A day after Mumbai-based artist Ram Subramanian set off a social media campaign asserting that he is not alone in being an Indian who does not hate Pakistan, groups from across the border have joined in to assert their own camaraderie with India.

First among them was ChaiChalk, a social enterprise incubated at the privately run Lahore University of Management Sciences to promote the literary heritage of Pakistan.

In their campaign, which uses the same hashtag as Subramanian’s ProfileForPeace, Pakistanis hold up pieces of paper saying they are proud Pakistanis or proud Muslims and yet love India.

“Seeing the campaign in India, we wanted to respond in an organised manner from the Pakistani side,” wrote Asad Shabbir, a founder of ChaiChalk and student at the Lahore University of Management Sciences. “Not responding would have been very much against the ideology behind ChaiChalk as the entire campaign might have seemed slightly one sided.”

The campaign comes three weeks after the Shiv Sena yet again targeted events in Mumbai by Pakistanis with a series of protests and intimidation. On October 7, organisers of a concert by Pakistani singer Ghulam Ali cancelled the event after the party, which is a member of the ruling coalition at the state, threatened them with dire consequences if they went ahead with his performance. A day later, organisers in Pune cancelled their concert as well.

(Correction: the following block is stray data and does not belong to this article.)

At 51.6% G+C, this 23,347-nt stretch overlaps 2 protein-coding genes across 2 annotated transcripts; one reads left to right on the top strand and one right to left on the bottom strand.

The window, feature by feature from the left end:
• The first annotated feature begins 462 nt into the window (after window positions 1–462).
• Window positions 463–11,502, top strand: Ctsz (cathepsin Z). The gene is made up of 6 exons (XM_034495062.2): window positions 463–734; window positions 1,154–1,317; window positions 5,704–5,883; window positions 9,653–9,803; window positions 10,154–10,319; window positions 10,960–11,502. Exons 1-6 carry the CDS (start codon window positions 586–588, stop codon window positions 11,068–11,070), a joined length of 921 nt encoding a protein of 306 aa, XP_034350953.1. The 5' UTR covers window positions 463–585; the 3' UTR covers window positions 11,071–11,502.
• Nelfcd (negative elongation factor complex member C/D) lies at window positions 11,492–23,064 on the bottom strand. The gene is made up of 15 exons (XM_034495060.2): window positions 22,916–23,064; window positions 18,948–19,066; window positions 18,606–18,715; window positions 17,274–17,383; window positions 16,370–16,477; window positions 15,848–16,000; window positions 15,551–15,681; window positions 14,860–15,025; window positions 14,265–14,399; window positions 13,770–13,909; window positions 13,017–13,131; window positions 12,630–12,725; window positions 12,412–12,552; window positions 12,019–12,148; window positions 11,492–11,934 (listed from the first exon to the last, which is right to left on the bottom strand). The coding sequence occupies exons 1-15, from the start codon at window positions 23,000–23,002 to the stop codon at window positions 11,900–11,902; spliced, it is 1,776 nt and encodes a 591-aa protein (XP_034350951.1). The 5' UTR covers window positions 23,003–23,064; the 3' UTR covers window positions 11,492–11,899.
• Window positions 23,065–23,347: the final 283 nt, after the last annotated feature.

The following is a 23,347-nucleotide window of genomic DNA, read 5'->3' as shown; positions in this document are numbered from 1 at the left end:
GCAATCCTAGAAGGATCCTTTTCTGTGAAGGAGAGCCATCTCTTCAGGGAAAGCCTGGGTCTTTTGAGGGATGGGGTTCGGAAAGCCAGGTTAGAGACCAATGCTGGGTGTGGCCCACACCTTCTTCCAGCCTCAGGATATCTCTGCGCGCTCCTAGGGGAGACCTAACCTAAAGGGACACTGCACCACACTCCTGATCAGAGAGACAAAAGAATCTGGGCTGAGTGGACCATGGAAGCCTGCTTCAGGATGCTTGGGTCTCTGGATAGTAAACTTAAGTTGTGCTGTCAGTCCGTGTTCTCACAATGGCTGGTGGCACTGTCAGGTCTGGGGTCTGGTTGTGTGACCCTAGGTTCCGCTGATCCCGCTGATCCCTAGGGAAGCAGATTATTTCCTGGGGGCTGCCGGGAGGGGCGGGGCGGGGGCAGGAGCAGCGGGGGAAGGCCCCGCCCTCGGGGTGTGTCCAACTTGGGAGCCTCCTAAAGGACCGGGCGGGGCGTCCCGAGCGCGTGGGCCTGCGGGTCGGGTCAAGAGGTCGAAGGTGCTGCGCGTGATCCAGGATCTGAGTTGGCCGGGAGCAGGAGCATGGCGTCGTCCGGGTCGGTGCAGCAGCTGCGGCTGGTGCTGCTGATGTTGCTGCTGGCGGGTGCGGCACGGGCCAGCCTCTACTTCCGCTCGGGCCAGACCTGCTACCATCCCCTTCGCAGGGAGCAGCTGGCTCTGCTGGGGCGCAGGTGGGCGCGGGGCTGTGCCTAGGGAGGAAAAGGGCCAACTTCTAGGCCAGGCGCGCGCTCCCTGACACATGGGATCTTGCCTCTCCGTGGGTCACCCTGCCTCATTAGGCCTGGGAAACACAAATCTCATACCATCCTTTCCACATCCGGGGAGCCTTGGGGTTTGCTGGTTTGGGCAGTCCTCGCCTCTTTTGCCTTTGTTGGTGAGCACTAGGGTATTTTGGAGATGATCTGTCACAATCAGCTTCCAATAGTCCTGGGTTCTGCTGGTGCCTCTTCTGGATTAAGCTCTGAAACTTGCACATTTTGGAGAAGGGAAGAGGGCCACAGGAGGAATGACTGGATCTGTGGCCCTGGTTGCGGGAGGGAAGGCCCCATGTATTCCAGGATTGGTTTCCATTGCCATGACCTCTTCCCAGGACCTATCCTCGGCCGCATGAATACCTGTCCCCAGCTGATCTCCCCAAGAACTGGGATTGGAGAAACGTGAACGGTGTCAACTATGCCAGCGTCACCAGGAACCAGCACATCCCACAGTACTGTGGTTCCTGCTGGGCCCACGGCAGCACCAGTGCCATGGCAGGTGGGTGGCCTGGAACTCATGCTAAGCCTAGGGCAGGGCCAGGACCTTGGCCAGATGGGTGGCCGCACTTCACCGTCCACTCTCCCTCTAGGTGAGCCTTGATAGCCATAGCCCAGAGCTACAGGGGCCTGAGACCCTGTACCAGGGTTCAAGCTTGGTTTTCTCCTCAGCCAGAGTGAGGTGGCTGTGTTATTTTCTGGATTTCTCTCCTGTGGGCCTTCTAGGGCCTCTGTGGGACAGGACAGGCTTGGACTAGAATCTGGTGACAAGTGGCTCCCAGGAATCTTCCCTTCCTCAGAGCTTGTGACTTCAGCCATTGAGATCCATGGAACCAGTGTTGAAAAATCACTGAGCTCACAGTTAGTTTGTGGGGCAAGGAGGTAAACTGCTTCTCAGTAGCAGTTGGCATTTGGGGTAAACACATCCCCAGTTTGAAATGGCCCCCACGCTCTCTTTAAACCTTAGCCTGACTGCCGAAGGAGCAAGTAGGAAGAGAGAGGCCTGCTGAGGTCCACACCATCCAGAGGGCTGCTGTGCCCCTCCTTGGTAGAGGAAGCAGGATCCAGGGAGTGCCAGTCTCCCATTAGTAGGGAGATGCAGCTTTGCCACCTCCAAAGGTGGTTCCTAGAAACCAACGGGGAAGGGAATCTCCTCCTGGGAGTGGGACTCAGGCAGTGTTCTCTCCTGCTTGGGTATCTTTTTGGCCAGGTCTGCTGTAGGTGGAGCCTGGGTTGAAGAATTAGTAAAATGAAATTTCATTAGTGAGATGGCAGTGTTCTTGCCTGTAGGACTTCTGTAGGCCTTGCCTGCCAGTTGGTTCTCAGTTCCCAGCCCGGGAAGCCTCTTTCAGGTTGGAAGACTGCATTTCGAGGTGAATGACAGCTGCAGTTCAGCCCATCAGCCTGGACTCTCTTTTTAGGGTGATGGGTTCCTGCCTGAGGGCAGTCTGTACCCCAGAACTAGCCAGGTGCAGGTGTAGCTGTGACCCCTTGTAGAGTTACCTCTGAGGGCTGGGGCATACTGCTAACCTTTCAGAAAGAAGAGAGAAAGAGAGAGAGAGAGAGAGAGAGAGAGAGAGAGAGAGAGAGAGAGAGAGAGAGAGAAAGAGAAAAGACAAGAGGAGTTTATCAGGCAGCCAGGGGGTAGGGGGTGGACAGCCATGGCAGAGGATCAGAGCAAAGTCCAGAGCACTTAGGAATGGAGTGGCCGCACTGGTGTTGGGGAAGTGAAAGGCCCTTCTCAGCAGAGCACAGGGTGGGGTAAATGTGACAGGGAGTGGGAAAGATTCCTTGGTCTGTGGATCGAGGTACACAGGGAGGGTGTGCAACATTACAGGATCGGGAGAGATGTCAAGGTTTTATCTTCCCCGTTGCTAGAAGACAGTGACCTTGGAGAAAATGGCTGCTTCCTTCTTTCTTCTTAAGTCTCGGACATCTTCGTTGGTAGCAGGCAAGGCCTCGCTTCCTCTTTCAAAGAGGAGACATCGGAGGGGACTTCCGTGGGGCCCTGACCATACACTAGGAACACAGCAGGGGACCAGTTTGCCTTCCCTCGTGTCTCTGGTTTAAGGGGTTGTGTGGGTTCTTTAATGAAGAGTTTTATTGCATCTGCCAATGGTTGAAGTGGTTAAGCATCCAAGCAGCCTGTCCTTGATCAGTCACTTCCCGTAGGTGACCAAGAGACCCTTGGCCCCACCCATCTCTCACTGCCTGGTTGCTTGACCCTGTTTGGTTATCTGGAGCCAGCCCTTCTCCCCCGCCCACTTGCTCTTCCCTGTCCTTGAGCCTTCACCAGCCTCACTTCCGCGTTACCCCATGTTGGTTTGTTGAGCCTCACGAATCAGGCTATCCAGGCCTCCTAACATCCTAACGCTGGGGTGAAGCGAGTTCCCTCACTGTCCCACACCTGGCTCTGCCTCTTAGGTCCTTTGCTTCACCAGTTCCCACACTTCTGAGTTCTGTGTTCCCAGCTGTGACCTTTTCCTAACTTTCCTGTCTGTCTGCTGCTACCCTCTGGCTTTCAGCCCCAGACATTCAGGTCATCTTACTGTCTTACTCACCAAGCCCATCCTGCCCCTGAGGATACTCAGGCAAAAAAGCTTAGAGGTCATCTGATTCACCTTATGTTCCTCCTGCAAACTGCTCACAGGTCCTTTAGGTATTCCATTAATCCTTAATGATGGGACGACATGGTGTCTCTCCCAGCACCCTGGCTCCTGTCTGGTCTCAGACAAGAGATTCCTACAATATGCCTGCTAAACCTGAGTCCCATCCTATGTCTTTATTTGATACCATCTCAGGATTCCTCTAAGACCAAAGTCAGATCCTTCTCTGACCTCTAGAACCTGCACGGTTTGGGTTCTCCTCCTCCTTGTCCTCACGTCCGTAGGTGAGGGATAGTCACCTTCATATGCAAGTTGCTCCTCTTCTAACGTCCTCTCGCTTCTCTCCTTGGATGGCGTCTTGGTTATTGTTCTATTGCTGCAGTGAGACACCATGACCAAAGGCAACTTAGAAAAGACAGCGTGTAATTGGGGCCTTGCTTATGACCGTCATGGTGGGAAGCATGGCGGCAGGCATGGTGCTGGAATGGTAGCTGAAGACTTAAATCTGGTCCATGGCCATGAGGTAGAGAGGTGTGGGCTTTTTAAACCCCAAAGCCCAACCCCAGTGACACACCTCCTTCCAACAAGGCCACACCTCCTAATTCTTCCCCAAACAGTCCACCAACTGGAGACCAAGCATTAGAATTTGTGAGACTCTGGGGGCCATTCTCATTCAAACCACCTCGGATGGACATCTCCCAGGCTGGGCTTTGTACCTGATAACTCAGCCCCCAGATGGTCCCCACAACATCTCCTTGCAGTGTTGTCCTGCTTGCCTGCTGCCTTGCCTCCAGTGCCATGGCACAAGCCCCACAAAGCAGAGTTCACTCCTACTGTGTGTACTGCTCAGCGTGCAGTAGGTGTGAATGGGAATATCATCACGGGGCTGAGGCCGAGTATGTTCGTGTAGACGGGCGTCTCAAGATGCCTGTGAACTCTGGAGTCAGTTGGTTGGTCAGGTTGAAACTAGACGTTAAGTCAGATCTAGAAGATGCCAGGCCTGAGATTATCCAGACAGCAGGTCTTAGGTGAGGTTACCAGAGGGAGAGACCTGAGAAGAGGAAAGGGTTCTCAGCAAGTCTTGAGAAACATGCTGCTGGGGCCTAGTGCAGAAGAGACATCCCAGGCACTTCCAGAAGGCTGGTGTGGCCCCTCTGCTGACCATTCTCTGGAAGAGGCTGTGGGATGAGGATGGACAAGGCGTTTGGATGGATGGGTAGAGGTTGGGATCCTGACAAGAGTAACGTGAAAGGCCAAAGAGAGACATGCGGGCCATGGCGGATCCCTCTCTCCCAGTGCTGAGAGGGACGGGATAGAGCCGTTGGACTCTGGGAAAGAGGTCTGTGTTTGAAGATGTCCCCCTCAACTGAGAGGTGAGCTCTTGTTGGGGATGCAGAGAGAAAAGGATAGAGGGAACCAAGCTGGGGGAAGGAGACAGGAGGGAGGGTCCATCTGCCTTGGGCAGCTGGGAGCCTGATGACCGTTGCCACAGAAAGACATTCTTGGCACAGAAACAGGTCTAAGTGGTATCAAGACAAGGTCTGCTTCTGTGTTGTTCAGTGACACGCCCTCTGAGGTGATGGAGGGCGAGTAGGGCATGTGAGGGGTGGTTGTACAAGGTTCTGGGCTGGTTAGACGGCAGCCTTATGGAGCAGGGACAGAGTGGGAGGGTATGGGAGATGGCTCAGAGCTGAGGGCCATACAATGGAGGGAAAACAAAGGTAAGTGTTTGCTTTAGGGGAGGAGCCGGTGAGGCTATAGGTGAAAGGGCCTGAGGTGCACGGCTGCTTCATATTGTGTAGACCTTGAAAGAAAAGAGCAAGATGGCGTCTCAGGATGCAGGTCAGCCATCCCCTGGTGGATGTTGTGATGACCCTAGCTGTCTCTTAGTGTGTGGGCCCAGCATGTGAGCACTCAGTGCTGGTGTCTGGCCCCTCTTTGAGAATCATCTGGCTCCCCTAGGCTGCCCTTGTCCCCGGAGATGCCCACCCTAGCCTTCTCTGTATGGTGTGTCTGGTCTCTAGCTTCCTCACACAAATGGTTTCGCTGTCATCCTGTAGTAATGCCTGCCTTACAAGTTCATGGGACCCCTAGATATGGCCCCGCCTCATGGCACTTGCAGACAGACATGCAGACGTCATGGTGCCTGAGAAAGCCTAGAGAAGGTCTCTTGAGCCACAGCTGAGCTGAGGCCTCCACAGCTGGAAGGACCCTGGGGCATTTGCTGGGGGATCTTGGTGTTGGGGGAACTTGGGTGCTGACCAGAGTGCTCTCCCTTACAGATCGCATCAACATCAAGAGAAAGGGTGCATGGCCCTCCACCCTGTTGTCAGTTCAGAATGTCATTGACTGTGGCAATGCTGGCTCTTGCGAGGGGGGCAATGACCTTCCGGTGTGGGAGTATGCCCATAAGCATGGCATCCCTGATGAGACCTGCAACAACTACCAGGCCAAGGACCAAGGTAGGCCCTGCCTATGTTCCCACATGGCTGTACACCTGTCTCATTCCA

A few days later, Sena members turned their attention to a book launch planned by Khurshid Mahmud Kasuri in the city. Hours before the event was to begin, they smeared black ink on the face of organiser Sudheendra Kulkarni. This attack proved less effective than their earlier warnings to the Ghulam Ali concert as Kulkarni continued with the launch as planned.

This proved to be an inspiration for the Pakistan campaign, as they point out that they use black ink for peaceful messages, not as a weapon.

Across Pakistan

The students featured in ChaiChalk’s campaign all study at the Lahore University of Management Sciences, but came from across Pakistan.

“The ChaiChalk team really values literature and art and these are two things which transcend any form of national or international boundary,” Shabbir added. “This is why [our] team really wanted to get involved in the discourse which involves India, as one of the main things which draw our two countries together is our shared literary and artistic heritage.

There is now a second phase of the project, where students hold up placards, not pieces of paper. Both the placards and paper the team uses are evidently reused, as several commenters point out. One person speculated that they might be engineering students as they had a knack for finding shortcuts.

Shabbir hopes that campaigns like this will go a longer way in building connections between the two countries. He said, “We believe, that due to our shared cultural heritage, it is possible for the two nations to love together in peace and harmony.”